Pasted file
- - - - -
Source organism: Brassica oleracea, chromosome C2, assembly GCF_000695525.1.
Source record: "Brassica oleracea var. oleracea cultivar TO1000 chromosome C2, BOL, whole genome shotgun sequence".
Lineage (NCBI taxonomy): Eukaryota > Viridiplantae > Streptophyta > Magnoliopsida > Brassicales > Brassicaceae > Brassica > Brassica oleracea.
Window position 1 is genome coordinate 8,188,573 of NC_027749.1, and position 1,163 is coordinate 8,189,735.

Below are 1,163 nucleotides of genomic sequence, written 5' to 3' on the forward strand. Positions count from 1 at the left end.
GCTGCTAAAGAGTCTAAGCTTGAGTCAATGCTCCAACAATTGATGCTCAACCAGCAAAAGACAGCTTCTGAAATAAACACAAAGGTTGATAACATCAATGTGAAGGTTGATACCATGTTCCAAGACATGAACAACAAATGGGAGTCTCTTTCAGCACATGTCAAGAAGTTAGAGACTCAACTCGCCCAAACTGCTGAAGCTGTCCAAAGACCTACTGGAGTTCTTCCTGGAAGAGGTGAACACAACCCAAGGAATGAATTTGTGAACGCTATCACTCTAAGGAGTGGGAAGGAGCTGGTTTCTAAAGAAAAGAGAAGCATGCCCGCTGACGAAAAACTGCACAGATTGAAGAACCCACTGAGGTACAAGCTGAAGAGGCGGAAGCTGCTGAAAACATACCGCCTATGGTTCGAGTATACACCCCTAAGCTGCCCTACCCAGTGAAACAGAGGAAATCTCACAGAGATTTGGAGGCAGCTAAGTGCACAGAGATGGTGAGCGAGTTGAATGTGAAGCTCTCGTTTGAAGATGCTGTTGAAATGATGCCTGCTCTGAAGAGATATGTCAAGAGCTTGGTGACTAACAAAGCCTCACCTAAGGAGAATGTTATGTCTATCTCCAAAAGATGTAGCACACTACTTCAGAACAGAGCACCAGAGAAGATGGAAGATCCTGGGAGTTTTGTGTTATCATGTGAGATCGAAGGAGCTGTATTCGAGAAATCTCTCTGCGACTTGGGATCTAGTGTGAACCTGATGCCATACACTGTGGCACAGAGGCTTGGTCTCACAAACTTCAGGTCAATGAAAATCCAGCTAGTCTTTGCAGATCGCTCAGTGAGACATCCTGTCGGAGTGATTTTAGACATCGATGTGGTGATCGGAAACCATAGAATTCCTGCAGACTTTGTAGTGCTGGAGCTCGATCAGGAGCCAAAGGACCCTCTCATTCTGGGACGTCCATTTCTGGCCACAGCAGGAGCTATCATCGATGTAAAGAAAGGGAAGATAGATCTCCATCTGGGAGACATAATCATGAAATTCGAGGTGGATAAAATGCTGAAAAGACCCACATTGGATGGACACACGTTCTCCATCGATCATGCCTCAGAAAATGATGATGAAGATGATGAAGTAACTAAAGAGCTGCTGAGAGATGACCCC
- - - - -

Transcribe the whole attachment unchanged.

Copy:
Source organism: Brassica oleracea, chromosome C2, assembly GCF_000695525.1.
Source record: "Brassica oleracea var. oleracea cultivar TO1000 chromosome C2, BOL, whole genome shotgun sequence".
Lineage (NCBI taxonomy): Eukaryota > Viridiplantae > Streptophyta > Magnoliopsida > Brassicales > Brassicaceae > Brassica > Brassica oleracea.
Window position 1 is genome coordinate 8,188,573 of NC_027749.1, and position 1,163 is coordinate 8,189,735.

Below are 1,163 nucleotides of genomic sequence, written 5' to 3' on the forward strand. Positions count from 1 at the left end.
GCTGCTAAAGAGTCTAAGCTTGAGTCAATGCTCCAACAATTGATGCTCAACCAGCAAAAGACAGCTTCTGAAATAAACACAAAGGTTGATAACATCAATGTGAAGGTTGATACCATGTTCCAAGACATGAACAACAAATGGGAGTCTCTTTCAGCACATGTCAAGAAGTTAGAGACTCAACTCGCCCAAACTGCTGAAGCTGTCCAAAGACCTACTGGAGTTCTTCCTGGAAGAGGTGAACACAACCCAAGGAATGAATTTGTGAACGCTATCACTCTAAGGAGTGGGAAGGAGCTGGTTTCTAAAGAAAAGAGAAGCATGCCCGCTGACGAAAAACTGCACAGATTGAAGAACCCACTGAGGTACAAGCTGAAGAGGCGGAAGCTGCTGAAAACATACCGCCTATGGTTCGAGTATACACCCCTAAGCTGCCCTACCCAGTGAAACAGAGGAAATCTCACAGAGATTTGGAGGCAGCTAAGTGCACAGAGATGGTGAGCGAGTTGAATGTGAAGCTCTCGTTTGAAGATGCTGTTGAAATGATGCCTGCTCTGAAGAGATATGTCAAGAGCTTGGTGACTAACAAAGCCTCACCTAAGGAGAATGTTATGTCTATCTCCAAAAGATGTAGCACACTACTTCAGAACAGAGCACCAGAGAAGATGGAAGATCCTGGGAGTTTTGTGTTATCATGTGAGATCGAAGGAGCTGTATTCGAGAAATCTCTCTGCGACTTGGGATCTAGTGTGAACCTGATGCCATACACTGTGGCACAGAGGCTTGGTCTCACAAACTTCAGGTCAATGAAAATCCAGCTAGTCTTTGCAGATCGCTCAGTGAGACATCCTGTCGGAGTGATTTTAGACATCGATGTGGTGATCGGAAACCATAGAATTCCTGCAGACTTTGTAGTGCTGGAGCTCGATCAGGAGCCAAAGGACCCTCTCATTCTGGGACGTCCATTTCTGGCCACAGCAGGAGCTATCATCGATGTAAAGAAAGGGAAGATAGATCTCCATCTGGGAGACATAATCATGAAATTCGAGGTGGATAAAATGCTGAAAAGACCCACATTGGATGGACACACGTTCTCCATCGATCATGCCTCAGAAAATGATGATGAAGATGATGAAGTAACTAAAGAGCTGCTGAGAGATGACCCC